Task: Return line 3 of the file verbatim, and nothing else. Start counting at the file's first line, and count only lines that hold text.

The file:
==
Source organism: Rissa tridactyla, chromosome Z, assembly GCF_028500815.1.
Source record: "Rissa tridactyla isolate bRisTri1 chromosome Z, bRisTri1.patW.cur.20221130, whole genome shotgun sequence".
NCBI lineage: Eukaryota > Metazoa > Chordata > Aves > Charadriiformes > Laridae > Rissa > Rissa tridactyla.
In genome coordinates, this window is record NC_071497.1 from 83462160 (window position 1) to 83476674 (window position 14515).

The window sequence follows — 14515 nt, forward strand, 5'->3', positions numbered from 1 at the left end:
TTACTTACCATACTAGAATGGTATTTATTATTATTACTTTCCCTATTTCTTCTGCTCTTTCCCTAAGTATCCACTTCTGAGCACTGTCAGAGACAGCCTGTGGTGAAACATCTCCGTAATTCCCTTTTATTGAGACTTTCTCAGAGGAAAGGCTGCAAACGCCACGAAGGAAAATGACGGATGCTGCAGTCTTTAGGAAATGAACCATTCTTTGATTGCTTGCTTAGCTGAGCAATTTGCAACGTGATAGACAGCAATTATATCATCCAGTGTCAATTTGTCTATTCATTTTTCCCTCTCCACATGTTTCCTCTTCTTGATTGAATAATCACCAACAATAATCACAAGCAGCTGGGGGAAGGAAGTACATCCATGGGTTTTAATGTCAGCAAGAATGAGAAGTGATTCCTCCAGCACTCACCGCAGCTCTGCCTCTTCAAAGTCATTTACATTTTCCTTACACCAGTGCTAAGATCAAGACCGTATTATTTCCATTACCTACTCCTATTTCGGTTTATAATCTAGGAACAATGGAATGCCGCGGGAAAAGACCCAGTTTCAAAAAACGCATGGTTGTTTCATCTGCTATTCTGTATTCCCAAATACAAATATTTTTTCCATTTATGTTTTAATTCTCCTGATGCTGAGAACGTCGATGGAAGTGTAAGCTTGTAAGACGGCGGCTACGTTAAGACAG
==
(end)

NCBI lineage: Eukaryota > Metazoa > Chordata > Aves > Charadriiformes > Laridae > Rissa > Rissa tridactyla.